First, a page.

Note: we can't confirm the origin of this document. We got it from Mostafa Hussein. You can download the full document from here. [PDF, 1.3MB]
FinFisher seems to be an Intrusion and Spying software framework, developed and sold by a German company. It seems to include multiple components, including an "infection proxy" and various intrusion tools.
We don't know if Egypt State Security purchased the tool or not. We don't know if they were using it to spy on their own citizens. We don't know who else could be using it.
The obvious question here is: do we detect FinFisher? And the answer is: we don't know, as we don't have a sample at hand we could use to confirm this.
The obvious follow-up question is: if somebody gets us a known copy of FinFisher, would we knowingly add detection for it? And the answer is: yes we would.
We are in the business of selling protection. We're selling products to protect our customers from attack programs — regardless of the source of such programs.
It's easy to imagine a case where our customer would be innocent of any wrongdoing, but would be suspected for a crime he didn't commit. In such a situation he would have full expectation of his antivirus protecting him against trojans, even if those trojans would be coming from the government. This would be even more relevant if the customer lives in a totalitarian state. Like some of our customers do.
It's perfectly possible that we have already received a sample of FinFisher or some similar tools from our customers. However, if that has happened we have been unable to distinguish them from "normal" criminal trojans. We don't have any known government intrusion tools in our possession.
We've never received a request from any police force or intelligence organization anywhere in the world, asking not to detect their trojans. If they use trojans, they do not submit them to us.
And even if an official would contact us, asking not to detect their trojan, we would follow our guideline on this, published years ago in 2001. Please see our public statement on this very topic.
It would be a slippery slope to stop detecting government trojans. If the USA's government would ask us not to detect something and we would do it, then what? Should we avoid detecting hacking software used by governments… of which country? Germany? UK? Israel? Egypt? Iran?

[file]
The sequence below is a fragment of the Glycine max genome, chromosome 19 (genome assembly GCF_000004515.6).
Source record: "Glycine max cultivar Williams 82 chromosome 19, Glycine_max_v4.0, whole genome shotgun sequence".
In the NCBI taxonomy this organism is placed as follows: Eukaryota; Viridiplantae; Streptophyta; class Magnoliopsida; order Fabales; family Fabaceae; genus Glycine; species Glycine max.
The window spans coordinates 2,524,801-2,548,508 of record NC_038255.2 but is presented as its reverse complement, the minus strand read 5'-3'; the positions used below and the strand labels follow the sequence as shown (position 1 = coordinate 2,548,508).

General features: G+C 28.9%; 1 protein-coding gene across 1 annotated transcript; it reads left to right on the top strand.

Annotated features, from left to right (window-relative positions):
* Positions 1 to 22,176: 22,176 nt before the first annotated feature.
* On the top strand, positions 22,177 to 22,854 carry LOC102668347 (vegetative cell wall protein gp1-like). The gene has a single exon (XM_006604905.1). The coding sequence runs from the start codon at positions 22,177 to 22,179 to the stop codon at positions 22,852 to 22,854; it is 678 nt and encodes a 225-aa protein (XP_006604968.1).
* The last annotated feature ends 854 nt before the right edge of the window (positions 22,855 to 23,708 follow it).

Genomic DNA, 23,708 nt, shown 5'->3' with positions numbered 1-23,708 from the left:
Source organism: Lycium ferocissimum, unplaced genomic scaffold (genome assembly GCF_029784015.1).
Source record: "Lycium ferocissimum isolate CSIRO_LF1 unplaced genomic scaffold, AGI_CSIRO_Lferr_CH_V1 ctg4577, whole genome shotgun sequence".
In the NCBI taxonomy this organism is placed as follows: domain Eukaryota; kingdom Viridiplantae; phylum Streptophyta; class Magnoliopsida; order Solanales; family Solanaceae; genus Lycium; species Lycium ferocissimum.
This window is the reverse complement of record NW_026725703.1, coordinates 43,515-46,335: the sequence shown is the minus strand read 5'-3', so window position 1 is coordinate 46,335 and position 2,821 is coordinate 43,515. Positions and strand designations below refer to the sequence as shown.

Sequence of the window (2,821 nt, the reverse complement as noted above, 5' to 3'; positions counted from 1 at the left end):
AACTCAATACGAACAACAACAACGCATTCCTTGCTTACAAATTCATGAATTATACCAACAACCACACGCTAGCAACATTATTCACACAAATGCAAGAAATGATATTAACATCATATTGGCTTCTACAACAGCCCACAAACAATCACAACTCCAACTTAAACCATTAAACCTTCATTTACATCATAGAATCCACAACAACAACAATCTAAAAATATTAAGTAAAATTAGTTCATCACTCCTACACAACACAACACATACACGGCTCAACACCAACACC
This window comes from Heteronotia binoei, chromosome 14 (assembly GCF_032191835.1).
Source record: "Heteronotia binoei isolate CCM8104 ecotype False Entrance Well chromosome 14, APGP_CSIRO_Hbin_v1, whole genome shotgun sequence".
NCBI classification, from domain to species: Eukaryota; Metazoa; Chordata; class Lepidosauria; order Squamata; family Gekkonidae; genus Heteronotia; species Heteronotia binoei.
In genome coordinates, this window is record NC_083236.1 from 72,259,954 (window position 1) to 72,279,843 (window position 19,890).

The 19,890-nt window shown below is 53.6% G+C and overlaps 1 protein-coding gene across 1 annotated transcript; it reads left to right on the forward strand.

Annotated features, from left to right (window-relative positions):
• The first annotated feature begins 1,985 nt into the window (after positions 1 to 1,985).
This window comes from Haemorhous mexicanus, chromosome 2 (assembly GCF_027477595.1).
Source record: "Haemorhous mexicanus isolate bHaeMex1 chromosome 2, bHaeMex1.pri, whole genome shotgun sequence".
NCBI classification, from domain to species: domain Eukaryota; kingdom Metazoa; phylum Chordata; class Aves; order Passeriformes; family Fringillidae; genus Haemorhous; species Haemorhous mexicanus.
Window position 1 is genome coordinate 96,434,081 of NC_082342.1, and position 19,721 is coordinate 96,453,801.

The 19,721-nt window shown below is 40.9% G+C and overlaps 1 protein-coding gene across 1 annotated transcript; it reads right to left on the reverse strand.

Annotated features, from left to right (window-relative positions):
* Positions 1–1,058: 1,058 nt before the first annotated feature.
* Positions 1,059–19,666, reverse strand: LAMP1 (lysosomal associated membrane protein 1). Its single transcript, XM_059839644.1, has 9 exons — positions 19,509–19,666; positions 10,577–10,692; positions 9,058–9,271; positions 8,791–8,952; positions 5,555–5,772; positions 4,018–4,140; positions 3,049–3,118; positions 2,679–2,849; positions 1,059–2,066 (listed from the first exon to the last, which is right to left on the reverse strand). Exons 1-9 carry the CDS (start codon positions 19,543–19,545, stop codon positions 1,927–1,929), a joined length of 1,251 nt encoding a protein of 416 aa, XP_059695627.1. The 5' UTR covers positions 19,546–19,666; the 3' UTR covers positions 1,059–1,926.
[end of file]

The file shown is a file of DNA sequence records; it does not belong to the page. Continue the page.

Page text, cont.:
We blogged about this case in April 2010, when this trojan was being widely distributed. It would lock infected computers, showing a list of copyright infringements found from the system. It would not unlock the system unless you used your credit card to pay "fines".
E-mails leaked to Krebs show that ChronoPay was directly involved with the scam. Even the topic of the e-mail shown below is titled "icpp-online.com Fraud Rate".
He has been convicted today in London and received four years in prison. In the same sentencing, two other males and two females were convicted to jail sentences ranging from 18 months to four years and to community service.
Scotland Yard's release follows:
A group of young internet fraudsters who set up an online 'criminal forum' which traded unlawfully obtained credit card details and tools to commit computer offences have today been jailed for a total of 15.5 years.
[A] Gary Paul Kelly (14.04.89 - 21 yrs) unemployed of Clively Avenue, Clifton, Swinton, Manchester;
[B] Nicholas Webber (10.10.91 - 19 yrs) a student of Cavendish Road, Southsea;
[C] Ryan Thomas (8.7.92 - 18 yrs) a web designer of Howard Road, Seer Green, Beaconsfield, Herts;
[D] Shakira Ricardo (14.11.89 - 21 yrs) unemployed of Flat 13, J Shed, Kings Road, Swansea SA1;
were sentenced today (Wednesday 2 March) for computer misuse and fraud offences following a two-day Newton Hearing at Southwark Crown Court. All pleaded guilty at earlier hearings.
+ [E] Samantha Worley (30.09.88 - 22 yrs) unemployed of Flat 13, J Shed, Kings Road, Swansea SA1 was sentenced on 14 December 2010 to 200 community service for acquiring criminal property.
The gang are believed to have been responsible for the largest English-language online cyber crime forum and were all arrested on various dates in 2009 and 2010, following a complex investigation by officers the Metropolitan Police Serviceâ€™s Police Central e-Crime Unit (PCeU).